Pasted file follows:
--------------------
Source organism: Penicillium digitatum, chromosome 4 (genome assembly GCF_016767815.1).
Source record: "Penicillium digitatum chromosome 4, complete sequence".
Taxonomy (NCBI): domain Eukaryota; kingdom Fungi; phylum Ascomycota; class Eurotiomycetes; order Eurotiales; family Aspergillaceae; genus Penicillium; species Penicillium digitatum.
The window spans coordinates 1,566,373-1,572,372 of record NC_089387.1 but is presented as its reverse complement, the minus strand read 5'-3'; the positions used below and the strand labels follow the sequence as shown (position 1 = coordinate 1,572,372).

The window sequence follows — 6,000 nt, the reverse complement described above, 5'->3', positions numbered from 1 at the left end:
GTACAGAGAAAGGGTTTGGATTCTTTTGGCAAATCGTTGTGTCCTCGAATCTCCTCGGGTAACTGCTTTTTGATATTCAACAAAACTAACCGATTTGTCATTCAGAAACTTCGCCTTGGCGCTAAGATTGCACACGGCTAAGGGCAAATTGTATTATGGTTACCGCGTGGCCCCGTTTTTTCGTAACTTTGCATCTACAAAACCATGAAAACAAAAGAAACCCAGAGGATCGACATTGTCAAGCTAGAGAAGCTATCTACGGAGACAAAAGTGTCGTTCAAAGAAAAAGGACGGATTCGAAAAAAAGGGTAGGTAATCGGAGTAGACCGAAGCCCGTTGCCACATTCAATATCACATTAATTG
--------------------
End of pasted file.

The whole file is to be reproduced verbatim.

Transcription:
Source organism: Penicillium digitatum, chromosome 4 (genome assembly GCF_016767815.1).
Source record: "Penicillium digitatum chromosome 4, complete sequence".
Taxonomy (NCBI): domain Eukaryota; kingdom Fungi; phylum Ascomycota; class Eurotiomycetes; order Eurotiales; family Aspergillaceae; genus Penicillium; species Penicillium digitatum.
The window spans coordinates 1,566,373-1,572,372 of record NC_089387.1 but is presented as its reverse complement, the minus strand read 5'-3'; the positions used below and the strand labels follow the sequence as shown (position 1 = coordinate 1,572,372).

The window sequence follows — 6,000 nt, the reverse complement described above, 5'->3', positions numbered from 1 at the left end:
GTACAGAGAAAGGGTTTGGATTCTTTTGGCAAATCGTTGTGTCCTCGAATCTCCTCGGGTAACTGCTTTTTGATATTCAACAAAACTAACCGATTTGTCATTCAGAAACTTCGCCTTGGCGCTAAGATTGCACACGGCTAAGGGCAAATTGTATTATGGTTACCGCGTGGCCCCGTTTTTTCGTAACTTTGCATCTACAAAACCATGAAAACAAAAGAAACCCAGAGGATCGACATTGTCAAGCTAGAGAAGCTATCTACGGAGACAAAAGTGTCGTTCAAAGAAAAAGGACGGATTCGAAAAAAAGGGTAGGTAATCGGAGTAGACCGAAGCCCGTTGCCACATTCAATATCACATTAATTG